Thursday, October 18, 2007

Booking Through Thursday: Typography

You may or may not have seen my post at Punctuality Rules Tuesday, about a book I recently bought that had the actual TITLE misspelled on the spine of the book. A glaring typographical error that really (really!) should have been caught. So, using that as a springboard, today’s question: What’s the worst typographical error you’ve ever found in (or on) a book?

Most of the time I notice typographical errors, move on and forget about them. I sometimes moan, chuckle or point them out to my husband if he is handy and if the error is particularly egregious. I may not even notice if the book is really good, and I am deeply involved in the story. Whereas, if I am not enjoying a book, the errors get on my nerves more. If I am reading an ARE Advanced Reader's Edition), I especially wave any minor errors off and hope they get corrected for the final printing.

Just this year I encountered an ARE of Fan Wu's book, February Flowers, which was flawed in a major way. By major, I mean that the typographical errors were so bad that it impacted my enjoyment of the book. It was not the author's fault in any way, shape or form as I doubt it was something she had any control over. Because of the font used for the ARE copy, all of the italicized words were missing, which included book titles and Chinese words. Both of which were meant to make many appearances throughout the novel. I did my best to overlook the missing words, but something that blatant is hard to ignore.


  1. I had the same experience. How funny that we talked about the same thing. I just can't remember the book.

  2. Like you I usually notice typographical errors but move on. However sometimes the errors will be something that stops me up and really drags me out of the story. That's always disappointing when that happens. I can understand how frustrating the missing words must've been.

  3. Usually I don't really take real notice of typo errors unless they are real bad... I'm currently reading this book where they had typed in a character's name wrongly... instead of reading 'Ella' it read 'Emma', so it was like there was an additional of a character.

  4. Duane Swierczynski's name was misspelled on the spine of all of the copies of his book THE WHEELMAN. Now, with that name, I guess it's not a surprise, but it's sad that no one checked.

  5. Whenever I review an advanced copy of a book I always mention in my review that because of this I can't address typos or lack thereof (in case that matters to the reader). There's just no way to know what the final copy will look like. Having missing words in an advanced copy, though, would make it rather hard to review, I'd think!

  6. BookGal - I am glad to say that hasn't happened all that often. :-)

    Tanabata - I guess for me the degree of the mistakes makes a big difference. The more major the mistakes, the more distracting. I can forgive the minor ones that appear here and there and sometimes don't even notice them.

    Melody - I've run into that too! Or the character's name will be mixed up with another characters. That always makes me have to do a double take to make sure I'm not the one confused. :-)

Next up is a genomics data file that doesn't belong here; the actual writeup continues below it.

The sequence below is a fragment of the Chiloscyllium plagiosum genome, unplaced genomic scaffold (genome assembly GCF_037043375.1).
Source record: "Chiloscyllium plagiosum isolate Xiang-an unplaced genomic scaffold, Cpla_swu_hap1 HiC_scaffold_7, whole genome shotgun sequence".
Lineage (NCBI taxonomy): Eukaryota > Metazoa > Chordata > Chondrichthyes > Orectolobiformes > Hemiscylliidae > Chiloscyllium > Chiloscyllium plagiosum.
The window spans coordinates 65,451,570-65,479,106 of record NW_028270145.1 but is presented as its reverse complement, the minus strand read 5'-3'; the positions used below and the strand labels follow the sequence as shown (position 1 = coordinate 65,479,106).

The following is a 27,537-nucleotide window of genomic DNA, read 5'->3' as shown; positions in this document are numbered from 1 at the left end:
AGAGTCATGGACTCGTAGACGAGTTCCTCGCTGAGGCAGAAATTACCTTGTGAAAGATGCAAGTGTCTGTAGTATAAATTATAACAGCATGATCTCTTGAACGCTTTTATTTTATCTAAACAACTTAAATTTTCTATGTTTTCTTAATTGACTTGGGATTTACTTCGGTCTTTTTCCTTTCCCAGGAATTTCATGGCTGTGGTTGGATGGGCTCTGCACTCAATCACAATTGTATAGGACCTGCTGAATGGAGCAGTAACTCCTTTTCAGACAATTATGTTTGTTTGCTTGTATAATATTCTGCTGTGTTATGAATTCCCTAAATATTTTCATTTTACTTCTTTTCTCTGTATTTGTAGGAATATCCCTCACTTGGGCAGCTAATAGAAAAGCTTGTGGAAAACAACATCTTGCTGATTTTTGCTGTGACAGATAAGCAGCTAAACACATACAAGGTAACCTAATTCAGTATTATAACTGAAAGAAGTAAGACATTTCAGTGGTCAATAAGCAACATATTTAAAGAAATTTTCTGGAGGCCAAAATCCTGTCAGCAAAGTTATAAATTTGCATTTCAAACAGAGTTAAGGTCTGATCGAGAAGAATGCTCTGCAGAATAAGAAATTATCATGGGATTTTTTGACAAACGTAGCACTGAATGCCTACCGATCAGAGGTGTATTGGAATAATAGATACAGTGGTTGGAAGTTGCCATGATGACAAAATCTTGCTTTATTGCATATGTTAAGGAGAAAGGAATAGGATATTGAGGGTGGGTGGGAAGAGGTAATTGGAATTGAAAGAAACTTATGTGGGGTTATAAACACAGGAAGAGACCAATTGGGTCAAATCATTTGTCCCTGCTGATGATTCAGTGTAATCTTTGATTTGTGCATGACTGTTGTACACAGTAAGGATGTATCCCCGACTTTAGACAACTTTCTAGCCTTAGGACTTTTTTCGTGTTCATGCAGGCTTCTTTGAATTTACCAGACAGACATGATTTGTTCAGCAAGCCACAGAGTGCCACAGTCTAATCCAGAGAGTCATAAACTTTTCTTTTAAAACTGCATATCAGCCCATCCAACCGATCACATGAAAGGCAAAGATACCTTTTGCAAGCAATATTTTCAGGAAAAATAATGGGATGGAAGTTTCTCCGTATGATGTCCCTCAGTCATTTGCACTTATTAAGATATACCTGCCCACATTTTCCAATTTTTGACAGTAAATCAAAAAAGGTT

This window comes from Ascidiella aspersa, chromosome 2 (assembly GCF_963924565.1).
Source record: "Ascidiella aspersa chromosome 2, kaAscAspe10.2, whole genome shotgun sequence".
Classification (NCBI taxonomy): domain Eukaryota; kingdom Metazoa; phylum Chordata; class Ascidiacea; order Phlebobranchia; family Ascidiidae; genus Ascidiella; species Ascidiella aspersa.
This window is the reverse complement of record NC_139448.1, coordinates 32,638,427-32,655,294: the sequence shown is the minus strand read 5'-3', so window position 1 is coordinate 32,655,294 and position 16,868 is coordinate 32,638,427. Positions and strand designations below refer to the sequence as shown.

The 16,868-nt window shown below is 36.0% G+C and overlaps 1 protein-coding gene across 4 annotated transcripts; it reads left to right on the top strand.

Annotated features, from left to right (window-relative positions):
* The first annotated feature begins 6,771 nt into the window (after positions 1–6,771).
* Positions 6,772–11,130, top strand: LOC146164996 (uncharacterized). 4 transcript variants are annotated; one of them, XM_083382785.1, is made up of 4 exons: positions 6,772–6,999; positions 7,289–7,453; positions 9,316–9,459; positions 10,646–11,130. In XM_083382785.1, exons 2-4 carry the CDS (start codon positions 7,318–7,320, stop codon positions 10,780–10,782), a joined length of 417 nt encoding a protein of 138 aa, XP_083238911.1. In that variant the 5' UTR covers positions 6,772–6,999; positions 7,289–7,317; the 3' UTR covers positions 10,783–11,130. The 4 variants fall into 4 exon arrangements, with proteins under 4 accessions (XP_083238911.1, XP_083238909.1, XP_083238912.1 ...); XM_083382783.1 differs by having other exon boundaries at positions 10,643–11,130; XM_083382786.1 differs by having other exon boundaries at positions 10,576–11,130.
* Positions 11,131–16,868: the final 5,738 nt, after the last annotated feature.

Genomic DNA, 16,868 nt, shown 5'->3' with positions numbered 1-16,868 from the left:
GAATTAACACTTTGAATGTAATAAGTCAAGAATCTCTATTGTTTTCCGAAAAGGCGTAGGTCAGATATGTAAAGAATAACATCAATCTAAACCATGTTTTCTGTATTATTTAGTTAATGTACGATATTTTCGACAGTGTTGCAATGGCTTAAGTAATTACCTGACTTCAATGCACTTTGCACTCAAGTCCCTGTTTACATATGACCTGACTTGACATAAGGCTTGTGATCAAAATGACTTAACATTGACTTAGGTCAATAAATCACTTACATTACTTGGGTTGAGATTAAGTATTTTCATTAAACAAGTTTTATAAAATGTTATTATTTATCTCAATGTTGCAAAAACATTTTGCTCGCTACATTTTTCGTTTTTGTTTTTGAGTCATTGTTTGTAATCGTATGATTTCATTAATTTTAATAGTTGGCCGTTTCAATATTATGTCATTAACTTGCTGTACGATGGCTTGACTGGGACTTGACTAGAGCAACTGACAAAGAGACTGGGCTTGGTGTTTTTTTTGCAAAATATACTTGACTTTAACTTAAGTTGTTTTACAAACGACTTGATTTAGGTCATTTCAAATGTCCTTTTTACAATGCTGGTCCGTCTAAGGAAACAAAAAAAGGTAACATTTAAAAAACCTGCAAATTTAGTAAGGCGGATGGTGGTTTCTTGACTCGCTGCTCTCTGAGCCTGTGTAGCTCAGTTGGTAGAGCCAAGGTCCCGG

Karen - Swierczynksi is a complicated name to spell, but I imagine the author wasn't too thrilled when he first discovered the mistake.

    Heather - I don't generally mention typos when reviewing any book. It's not something I think about by the time I sit down to jot down my thoughts after finishing a book. It would have to be a very big typo that distracts me from my enjoyment of a book to cause me to care to mention it. And only in that one instance have I had it distract me so much that i think it hurt my enjoyment of the book.

  7. I can more or less ignore typos, but there are certain errors that drive me crazy - misplaced commas, for example, as in "She went, for a walk" or "John, had some cake". I seem to find those quite often, sadly.

  8. Nymeth - I can see why misplaced commas would catch your attention, especially when they are so obviously misused like the examples you gave.

  9. Typos drive me to distraction. They seem to be becoming more frequent too. I think publishing companies are relying too much on the computer to do the checking when it really needs a human eye!
    Badly printed books annoy me too. A lady brought back a book she'd bought from me just recently. She read up to page 49 then it skipped to page 478 and kept going from there for 50 pages or so and then took up again at about page 100. The book is just unreadable.
    I've seen that sort of thing in a few books now. It's just not good enough.
    And then there are the books that fall apart as soon as you open them.
    Hahaha, I could go on...

  10. Julie - I wouldn't be surprised if computers are the culprit.

    Tess Gerritsen recently mentioned on her blog that some of her books were missing pages and in their place were pages from another author's book. I imagine that would be quite a pain the reader. I know Tess wasn't pleased either. She's offered to replace the books as a result, which is very nice of her to do. It wasn't her fault at all, of course.

  11. I notice and move on too. Sometimes it really bothers me when I have to puzzle out what was supposed to said but that's thankfully only happened a few times.


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